Values derived from organization size and growth

The third type of incentive that induces individual participation in orga- nization derives from the size and growth of the organization. These might be referred to as “conservation” values. Most prominent in the group for whom these values are important is the entrepreneur. It is true that the entrepreneur, to the extent that he is an “economic man,” is interested in profits, and not in size and growth. In practice this objection is not serious: first because profits usually are, or are thought to be, closely related to size and growth; and secondly because most entrepreneurs are interested in nonmaterial values, such as prestige and power, as well as profit. This attachment to conservation objectives is even more characteristic of the professional managerial group who exercise the active control of most large business enterprises.

Conservation objectives may provide important values, also, for the other employees of the organization as well, particularly those who are mobile. An organization that is growing and prospering offers greater opportunities for prestige and advancement than one that is static or declining. Conservation values are not, therefore, completely independent in practice from values of the second type, though for purposes of analysis there is some advantage in considering them separately.

Interest in conservation of the organization provides the basis for an organizational loyalty distinct from that previously mentioned. The individual who is loyal to the objectives of the organization will resist modification of those objectives, and may even refuse to continue his participation if they are changed too radically. The individual who is loyal to the organization will support opportunistic changes in its objectives that are calculated to promote its survival and growth.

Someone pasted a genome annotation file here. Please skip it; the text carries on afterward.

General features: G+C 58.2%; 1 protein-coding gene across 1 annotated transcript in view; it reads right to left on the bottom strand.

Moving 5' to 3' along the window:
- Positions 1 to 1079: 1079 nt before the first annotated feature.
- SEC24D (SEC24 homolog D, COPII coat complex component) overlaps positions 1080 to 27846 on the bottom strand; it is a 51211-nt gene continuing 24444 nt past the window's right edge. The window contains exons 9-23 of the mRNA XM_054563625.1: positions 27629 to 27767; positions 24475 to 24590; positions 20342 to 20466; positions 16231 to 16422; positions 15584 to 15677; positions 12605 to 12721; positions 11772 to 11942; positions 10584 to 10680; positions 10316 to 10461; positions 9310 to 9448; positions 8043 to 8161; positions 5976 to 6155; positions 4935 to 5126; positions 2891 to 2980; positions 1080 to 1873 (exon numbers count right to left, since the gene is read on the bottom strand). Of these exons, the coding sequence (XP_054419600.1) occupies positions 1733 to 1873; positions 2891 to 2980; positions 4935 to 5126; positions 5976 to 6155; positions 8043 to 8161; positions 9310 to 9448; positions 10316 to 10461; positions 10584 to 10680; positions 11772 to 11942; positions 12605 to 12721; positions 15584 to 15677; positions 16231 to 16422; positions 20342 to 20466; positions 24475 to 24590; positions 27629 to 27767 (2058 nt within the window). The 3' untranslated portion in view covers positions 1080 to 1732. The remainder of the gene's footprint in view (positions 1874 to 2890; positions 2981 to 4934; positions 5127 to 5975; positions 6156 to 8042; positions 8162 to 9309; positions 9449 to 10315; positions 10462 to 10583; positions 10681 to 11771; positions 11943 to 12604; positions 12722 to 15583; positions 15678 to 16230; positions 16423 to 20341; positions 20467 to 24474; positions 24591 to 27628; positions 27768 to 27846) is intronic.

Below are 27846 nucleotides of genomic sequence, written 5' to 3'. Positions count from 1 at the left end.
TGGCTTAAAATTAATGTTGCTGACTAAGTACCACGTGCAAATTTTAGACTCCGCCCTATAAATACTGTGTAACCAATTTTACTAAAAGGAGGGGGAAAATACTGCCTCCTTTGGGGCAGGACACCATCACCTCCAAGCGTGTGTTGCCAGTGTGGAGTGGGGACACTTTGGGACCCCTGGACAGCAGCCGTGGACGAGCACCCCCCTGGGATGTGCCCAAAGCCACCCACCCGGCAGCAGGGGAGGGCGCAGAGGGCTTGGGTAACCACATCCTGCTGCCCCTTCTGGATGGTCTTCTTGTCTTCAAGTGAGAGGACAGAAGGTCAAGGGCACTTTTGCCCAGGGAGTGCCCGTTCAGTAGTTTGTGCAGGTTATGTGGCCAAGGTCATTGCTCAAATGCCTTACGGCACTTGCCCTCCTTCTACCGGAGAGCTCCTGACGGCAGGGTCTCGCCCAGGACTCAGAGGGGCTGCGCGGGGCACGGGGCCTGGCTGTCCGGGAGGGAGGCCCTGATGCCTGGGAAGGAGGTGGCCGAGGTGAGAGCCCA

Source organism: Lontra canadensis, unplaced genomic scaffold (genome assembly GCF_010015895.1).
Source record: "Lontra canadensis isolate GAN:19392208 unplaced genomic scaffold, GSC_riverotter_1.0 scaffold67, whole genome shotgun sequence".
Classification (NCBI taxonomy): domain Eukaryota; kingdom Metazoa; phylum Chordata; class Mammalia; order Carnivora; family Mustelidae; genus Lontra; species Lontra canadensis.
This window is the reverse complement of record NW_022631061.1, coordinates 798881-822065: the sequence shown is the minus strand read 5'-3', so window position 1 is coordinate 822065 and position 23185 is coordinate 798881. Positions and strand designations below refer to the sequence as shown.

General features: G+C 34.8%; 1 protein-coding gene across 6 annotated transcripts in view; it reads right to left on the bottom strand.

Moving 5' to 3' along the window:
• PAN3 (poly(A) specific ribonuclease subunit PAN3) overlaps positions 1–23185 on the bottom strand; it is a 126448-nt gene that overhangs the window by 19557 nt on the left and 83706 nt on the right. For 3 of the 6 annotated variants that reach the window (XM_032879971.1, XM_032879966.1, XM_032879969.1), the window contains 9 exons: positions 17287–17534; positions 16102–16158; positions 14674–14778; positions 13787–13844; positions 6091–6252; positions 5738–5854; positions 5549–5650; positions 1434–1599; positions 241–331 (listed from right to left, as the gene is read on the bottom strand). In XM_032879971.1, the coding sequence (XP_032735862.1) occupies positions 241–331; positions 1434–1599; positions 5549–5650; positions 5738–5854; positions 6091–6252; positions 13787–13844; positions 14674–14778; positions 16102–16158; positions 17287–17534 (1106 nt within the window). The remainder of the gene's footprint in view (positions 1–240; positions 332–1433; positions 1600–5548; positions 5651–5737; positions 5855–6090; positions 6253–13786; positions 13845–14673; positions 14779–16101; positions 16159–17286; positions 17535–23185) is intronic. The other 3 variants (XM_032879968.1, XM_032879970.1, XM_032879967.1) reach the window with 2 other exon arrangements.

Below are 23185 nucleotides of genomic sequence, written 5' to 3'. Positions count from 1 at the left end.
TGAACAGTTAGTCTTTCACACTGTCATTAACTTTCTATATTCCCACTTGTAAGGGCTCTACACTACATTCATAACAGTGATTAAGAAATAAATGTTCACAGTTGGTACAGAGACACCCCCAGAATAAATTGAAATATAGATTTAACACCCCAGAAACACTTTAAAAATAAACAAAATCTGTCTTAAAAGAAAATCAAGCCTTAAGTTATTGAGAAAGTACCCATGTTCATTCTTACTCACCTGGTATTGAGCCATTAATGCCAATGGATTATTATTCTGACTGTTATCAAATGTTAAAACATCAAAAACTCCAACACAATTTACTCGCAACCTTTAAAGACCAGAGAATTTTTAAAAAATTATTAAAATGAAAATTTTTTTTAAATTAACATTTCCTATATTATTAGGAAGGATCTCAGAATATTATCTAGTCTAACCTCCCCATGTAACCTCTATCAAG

Loyalty to the organization itself is perhaps the type of loyalty most characteristic of commercial organizations, but both species prevail widely in both public and private administration, commercial and noncommercial. Some of the most striking manifestations of conflict between these two types of loyalty are to be found in religious and reform organizations, where there is often controversy as to the extent to which organization objectives shall be modified to insure survival. This was certainly one basis for the Stalinist- Trotskyist rivalry. As previously indicated, the motives of the opportunists in such a controversy may, of course, be tactical rather than egoistic. The opportunist, assessing unfavorably the chances of survival without adaptation, may prefer half a loaf rn no hread. while the “idealist” mav assess the chances of survival more than outweighs the improvement in survival chances. Both types of loyalty will be discussed more fully in a later chapter.

Source: Simon Herbert A. (1997), Administrative Behavior, Free Press; Subsequent edition.

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